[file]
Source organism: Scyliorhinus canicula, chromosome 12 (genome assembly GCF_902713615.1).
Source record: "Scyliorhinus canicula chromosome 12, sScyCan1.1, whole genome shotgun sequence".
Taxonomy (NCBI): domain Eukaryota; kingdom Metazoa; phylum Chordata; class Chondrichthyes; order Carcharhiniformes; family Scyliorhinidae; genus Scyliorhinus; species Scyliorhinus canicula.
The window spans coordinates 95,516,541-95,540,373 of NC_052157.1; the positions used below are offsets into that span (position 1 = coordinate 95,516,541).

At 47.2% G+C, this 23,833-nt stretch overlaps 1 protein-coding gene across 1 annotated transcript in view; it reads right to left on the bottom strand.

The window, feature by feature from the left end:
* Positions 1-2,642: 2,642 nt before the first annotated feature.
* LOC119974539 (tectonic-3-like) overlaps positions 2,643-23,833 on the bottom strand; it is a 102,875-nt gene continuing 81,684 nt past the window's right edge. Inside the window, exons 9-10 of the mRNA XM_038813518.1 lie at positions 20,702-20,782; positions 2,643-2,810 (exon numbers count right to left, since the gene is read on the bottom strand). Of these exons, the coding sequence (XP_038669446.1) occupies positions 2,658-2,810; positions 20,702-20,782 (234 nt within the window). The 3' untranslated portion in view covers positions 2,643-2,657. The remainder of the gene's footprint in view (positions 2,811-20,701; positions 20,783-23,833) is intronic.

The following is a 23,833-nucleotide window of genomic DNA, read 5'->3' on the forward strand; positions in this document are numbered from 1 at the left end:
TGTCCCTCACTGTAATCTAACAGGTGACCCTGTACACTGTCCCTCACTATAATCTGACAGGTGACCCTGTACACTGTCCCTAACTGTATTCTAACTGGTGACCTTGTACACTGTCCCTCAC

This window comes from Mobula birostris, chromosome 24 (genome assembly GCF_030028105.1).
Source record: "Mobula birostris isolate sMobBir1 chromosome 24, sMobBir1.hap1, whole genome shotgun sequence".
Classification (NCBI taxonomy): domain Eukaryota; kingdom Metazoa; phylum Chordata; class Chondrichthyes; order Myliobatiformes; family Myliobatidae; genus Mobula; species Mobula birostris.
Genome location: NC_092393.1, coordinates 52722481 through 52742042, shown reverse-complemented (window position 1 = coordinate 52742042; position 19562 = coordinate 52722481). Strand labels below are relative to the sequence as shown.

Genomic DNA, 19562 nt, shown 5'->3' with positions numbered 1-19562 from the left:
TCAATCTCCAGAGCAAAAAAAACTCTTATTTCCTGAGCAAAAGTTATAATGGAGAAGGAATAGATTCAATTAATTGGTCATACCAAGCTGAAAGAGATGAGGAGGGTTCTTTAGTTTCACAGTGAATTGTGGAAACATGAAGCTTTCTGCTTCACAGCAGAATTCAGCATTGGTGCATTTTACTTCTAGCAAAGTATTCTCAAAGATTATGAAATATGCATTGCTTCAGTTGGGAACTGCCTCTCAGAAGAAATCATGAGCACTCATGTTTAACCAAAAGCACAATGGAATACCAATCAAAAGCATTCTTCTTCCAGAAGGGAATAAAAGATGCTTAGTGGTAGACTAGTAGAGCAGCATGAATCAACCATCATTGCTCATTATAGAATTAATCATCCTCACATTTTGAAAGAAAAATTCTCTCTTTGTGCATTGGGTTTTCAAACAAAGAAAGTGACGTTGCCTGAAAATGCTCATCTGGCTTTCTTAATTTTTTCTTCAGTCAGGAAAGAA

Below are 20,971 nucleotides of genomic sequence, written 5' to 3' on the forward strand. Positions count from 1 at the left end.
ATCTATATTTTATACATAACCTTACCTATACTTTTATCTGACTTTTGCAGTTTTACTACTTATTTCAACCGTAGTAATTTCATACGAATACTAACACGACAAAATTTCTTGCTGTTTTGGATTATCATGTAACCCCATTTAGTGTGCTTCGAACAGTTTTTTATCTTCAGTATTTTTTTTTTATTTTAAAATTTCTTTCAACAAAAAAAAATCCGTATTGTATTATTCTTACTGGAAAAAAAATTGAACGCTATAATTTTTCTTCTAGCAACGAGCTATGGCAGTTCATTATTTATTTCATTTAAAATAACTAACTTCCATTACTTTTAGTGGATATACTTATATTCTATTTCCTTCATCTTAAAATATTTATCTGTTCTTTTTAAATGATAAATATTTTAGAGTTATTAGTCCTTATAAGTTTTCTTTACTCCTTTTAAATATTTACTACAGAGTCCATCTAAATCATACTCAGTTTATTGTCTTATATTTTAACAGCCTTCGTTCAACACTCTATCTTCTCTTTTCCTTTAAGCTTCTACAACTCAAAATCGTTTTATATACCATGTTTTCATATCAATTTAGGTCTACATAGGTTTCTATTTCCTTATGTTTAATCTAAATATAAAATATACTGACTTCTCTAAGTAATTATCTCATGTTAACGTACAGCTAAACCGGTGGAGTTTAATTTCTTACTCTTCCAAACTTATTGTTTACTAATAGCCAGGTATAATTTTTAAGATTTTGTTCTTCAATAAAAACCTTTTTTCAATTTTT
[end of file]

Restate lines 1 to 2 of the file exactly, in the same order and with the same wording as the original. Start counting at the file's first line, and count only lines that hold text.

Source organism: Scyliorhinus canicula, chromosome 12 (genome assembly GCF_902713615.1).
Source record: "Scyliorhinus canicula chromosome 12, sScyCan1.1, whole genome shotgun sequence".